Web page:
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In Camera Inspection, Shiffra/Green Material

State v. Donovan L. Lewis, 2009AP2531-CR, District 4, 8/26/10

court of appeals decision (3-judge, not recommended for publication); for Lewis: Shelley Fite, SPD, Madison Appellate; BiC; Resp.; Reply

Defense access to a complainant’s privileged counseling records requires first convincing the trial court to conduct an in camera inspection to see if the records contain information material to innocence. And that requires showing a reasonable likelihood the records contain non-cumulative material information. State v. Shiffra, 175 Wis. 2d 600, 499 N.W.2d 719 (Ct. App. 1993), as modified by State v. Green, 2002 WI 68. Lewis, charged with sexual assault of a co-worker, 14-year-old D.M.O., can’t make this showing:

¶18      Lewis’s defense theory is that D.M.O. is lying when he says he had oral sex with Lewis.[6] The key components of this defense theory are that (1) D.M.O. is homosexual, (2) his parents disapprove of this, (3) in reaction to his parents’ disapproval he was motivated to fabricate sexual encounters with Lewis, and (4) his general lack of truthfulness played a role in this fabrication. As for the first two components, even if there is a reasonable likelihood that there is information in D.M.O.’s counseling records that he is homosexual and that his parents disapprove of this, it is cumulative to evidence the defense already had and is therefore not necessary to the defense. Two persons who had worked with D.M.O. testified that he had told them his parents did not like the fact that he was gay. In addition, D.M.O. acknowledged that he was gay, that his parents didn’t accept it, and that he told people at work he was homosexual and his parents had problems with it.[7]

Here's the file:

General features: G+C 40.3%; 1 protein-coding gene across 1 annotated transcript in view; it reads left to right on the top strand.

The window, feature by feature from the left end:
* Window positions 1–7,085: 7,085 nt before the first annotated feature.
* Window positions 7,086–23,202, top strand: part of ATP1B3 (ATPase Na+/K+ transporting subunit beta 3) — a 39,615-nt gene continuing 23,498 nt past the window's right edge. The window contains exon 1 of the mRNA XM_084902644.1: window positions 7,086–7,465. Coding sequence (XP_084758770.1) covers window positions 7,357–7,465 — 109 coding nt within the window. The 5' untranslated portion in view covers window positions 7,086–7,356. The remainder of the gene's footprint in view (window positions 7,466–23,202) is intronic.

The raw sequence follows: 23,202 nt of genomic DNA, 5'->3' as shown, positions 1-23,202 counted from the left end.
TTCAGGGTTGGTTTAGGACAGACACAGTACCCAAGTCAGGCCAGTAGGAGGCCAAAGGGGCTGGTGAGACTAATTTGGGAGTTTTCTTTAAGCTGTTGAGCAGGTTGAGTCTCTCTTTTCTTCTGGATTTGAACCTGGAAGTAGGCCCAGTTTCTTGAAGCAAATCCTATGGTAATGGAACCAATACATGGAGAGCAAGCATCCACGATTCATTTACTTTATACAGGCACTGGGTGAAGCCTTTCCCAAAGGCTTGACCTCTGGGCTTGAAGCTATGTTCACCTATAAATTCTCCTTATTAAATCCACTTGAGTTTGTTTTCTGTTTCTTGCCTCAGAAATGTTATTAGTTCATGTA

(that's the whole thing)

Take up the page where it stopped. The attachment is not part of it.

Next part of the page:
¶19      As for the third component—that in reaction to his parents’ disapproval D.M.O. was motivated to fabricate sexual encounters with Lewis—Lewis’s showing falls far short of a specific factual basis demonstrating a reasonable likelihood that his counseling records contain information on this point. There is no evidence that D.M.O. told his co-workers anything about his relationship with Lewis. As for his parents, the only evidence at the hearing on how they first learned of any relationship between Lewis and D.M.O. was that they found explicit emails between Lewis and D.M.O. This is not consistent with D.M.O. fabricating a sexual relationship with Lewis for “his parents’ benefit.”

As to “general lack of truthfulness”: D.M.O.’s own mother described him as a pathological liar, but Lewis can’t show “that his lying had anything to do with fabricating sexual encounters with males,” ¶23. OK, but if he could make that showing, then he wouldn’t need the records, would he? A fact-specific case, to be sure (as such cases tend to be, in the nature of things). But the larger message seems to be, good luck getting these records. You have to make a fairly compelling showing of materiality before the trial court inspects them to determine if they are … material. And if you can make that showing? Well, then in all likelihood that just means you’ve already acquired what you need and the records would be merely cumulative. Heads I win, tails you lose. Further Shiffra/Green discussion, in Davis v. Litscher, 290 F.3d 943 (7th Cir. 2002).

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